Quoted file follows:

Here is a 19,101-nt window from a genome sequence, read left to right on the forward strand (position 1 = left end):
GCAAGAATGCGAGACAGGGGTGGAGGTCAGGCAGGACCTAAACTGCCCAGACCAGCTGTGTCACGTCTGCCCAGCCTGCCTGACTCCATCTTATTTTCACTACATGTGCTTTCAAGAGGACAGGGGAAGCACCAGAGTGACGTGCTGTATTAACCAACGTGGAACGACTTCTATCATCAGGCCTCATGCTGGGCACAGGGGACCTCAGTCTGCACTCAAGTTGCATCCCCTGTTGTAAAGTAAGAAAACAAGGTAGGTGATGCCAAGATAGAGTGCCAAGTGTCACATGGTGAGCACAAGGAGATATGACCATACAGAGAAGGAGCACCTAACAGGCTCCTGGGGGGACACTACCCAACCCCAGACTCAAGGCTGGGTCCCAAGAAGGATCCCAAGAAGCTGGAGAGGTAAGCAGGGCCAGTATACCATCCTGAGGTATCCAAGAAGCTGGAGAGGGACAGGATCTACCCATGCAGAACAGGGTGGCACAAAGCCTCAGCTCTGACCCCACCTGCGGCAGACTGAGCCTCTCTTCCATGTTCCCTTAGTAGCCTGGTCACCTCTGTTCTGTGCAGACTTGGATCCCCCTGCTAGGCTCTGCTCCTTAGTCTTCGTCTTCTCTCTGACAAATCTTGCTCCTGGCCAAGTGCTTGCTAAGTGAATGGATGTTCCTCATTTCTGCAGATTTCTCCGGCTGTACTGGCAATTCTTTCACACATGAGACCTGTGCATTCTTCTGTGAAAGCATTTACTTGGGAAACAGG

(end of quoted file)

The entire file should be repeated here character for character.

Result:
Here is a 19,101-nt window from a genome sequence, read left to right on the forward strand (position 1 = left end):
GCAAGAATGCGAGACAGGGGTGGAGGTCAGGCAGGACCTAAACTGCCCAGACCAGCTGTGTCACGTCTGCCCAGCCTGCCTGACTCCATCTTATTTTCACTACATGTGCTTTCAAGAGGACAGGGGAAGCACCAGAGTGACGTGCTGTATTAACCAACGTGGAACGACTTCTATCATCAGGCCTCATGCTGGGCACAGGGGACCTCAGTCTGCACTCAAGTTGCATCCCCTGTTGTAAAGTAAGAAAACAAGGTAGGTGATGCCAAGATAGAGTGCCAAGTGTCACATGGTGAGCACAAGGAGATATGACCATACAGAGAAGGAGCACCTAACAGGCTCCTGGGGGGACACTACCCAACCCCAGACTCAAGGCTGGGTCCCAAGAAGGATCCCAAGAAGCTGGAGAGGTAAGCAGGGCCAGTATACCATCCTGAGGTATCCAAGAAGCTGGAGAGGGACAGGATCTACCCATGCAGAACAGGGTGGCACAAAGCCTCAGCTCTGACCCCACCTGCGGCAGACTGAGCCTCTCTTCCATGTTCCCTTAGTAGCCTGGTCACCTCTGTTCTGTGCAGACTTGGATCCCCCTGCTAGGCTCTGCTCCTTAGTCTTCGTCTTCTCTCTGACAAATCTTGCTCCTGGCCAAGTGCTTGCTAAGTGAATGGATGTTCCTCATTTCTGCAGATTTCTCCGGCTGTACTGGCAATTCTTTCACACATGAGACCTGTGCATTCTTCTGTGAAAGCATTTACTTGGGAAACAGG